Venus Guided by Cupid by Lorenzo de Ferrari


Venus’s chariot in Genoese ceilings
Venus Guided by Cupid by Lorenzo de Ferrari.

Lorenzo de Ferrari

Genoa 1680 – 1744

Venus Guided by Cupid

Inscribed Lorenzo De Ferrari lower left.

Black chalk.

378 x 293 mm  – 14 7/8 x 11 1/2 in.


The son of the painter Gregorio de Ferrari and of Margherita Piola, who was herself Domenico Piola’s daughter, Lorenzo de Ferrari belonged to the most important and efficient dynasty of Genoese painters, the Casa Piola. He consequently received a formation at once typically Genoese, yet also open to the double influencesof Guido Reni’s Bolognese classicism and of Anton Van Dyck’s court painting. His compositions painted in acid colours and replete with multitude of figures adorn the ceilings of the most important Genoese palaces such as the gallery in the chapel of the Palazzo Durazzo (now Palazzo Reale), where the scenes are viewed through a quadraturaframework as well as the salons in Palazzo Grimaldi, Palazzo Giovanni Carlo Doria and Palazzo Brignole-Durazzo.


This graceful study represents Venus seated in her chariot accompanied by winged Cupid, followers and doves.Apuleius describing Venus’s chariot says that it was pulled by four “dazzling white” doves. However, in later representations their number varies: four in Raphael’s frescoes at the Farnesina, two in Rosso’s composition for the gallery of François I, known through the tapestry at the Kunsthistorisches Museum, Vienna, and three in an engraving of Master of the Die.According to Plutarch, “the Grecians […] tell us that the pigeon is sacred to Venus, the serpent to Minerva, the raven to Apollo, and the dog to Diana” (Plutarch’s Morals, vol. IV, Of Isis and Osiris, 71, p. 128, William W. Goodwin, Little, Brown and Company, Boston, 1874).The dove is particularly emblematic of Aphrodite Urania, the goddess of spiritual and heavenly love, as opposed to carnal love of Aphrodite Pandemos.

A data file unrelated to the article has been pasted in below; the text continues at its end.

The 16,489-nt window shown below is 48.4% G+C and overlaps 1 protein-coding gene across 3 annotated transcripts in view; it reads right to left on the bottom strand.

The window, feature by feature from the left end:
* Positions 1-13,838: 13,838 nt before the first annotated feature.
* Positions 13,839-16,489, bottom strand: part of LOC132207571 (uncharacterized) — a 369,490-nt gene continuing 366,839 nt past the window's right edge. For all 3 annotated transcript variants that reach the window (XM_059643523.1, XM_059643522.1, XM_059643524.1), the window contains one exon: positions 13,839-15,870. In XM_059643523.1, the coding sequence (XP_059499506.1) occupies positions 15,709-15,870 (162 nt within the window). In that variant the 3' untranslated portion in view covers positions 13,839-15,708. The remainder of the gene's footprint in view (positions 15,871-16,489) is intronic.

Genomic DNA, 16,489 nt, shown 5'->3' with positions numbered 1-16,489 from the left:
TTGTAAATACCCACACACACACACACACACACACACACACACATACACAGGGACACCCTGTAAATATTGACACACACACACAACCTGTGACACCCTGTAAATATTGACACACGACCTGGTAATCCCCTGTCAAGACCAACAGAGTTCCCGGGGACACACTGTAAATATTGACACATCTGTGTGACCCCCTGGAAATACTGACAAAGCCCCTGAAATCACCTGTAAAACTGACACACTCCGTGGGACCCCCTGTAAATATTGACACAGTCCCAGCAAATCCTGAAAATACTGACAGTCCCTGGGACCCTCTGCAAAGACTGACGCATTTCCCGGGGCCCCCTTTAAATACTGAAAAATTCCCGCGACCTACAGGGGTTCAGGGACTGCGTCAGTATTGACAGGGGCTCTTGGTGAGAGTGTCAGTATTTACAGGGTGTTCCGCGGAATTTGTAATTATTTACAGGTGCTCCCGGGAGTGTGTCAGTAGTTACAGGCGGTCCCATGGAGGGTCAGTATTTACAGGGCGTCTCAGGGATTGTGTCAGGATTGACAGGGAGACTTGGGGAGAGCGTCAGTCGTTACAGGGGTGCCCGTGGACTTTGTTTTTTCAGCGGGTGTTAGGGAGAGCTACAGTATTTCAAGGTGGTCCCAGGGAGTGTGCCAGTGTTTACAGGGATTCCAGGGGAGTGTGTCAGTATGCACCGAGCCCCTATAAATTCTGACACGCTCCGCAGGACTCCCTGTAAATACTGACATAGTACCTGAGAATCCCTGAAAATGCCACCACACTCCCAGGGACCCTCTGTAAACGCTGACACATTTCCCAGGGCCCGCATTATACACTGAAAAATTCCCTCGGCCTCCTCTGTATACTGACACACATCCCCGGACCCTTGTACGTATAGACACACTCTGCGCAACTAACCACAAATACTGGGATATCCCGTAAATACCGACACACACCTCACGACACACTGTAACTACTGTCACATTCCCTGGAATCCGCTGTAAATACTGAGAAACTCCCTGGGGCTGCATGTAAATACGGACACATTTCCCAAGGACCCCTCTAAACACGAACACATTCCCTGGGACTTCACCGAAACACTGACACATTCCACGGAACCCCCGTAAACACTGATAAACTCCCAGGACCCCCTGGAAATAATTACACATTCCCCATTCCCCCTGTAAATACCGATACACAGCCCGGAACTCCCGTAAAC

Cupid guides Venus holding her by the arm.This motif is sometimes used to depict the narrative moment from Ovid’s Metamorphoses, when the goddess is led by her beloved son to the lifeless body of Adonis, as in a painting by Jacopo Zanguidi, called il Bertoja (the Louvre, RF 1995-8).However, in the present drawing neither Venus nor Cupid appear to be in particular distress.On the contrary, a faint smile plays on their lips.Therefore, a different moment is represented here, possibly one of Venus’s appearances, for example to Aeneas.


The present drawing unfortunately cannot be connected to a precise decoration, but Lorenzo de Ferrari painted Venus with her chariot in several works.She is represented, together with Mars, nude and accompanied by doves, in one of decorations in grisailles in the Palazzo Reale.She can also be found in one of the circular paintings at the Galleria Dorata in Venus Receiving the Arms from Vulcan for Aeneas.Finally, on the ceiling of the Galleria degli Specchi of the palazzo Spinola di Pellicceria, Venus is shown seated with Bacchus in the clouds; her nudity is accentuated with delicate veils and her chariot is at the background.The present drawing is rapid and synthetic, executed in an almost airy manner, which perfectly suits the subject and manifests the artist’s facility of composition.

Condition reports – Very good condition. Thin paper. Some traces of old folding and original drying crease in the middle. Very slight foxing on the lower part.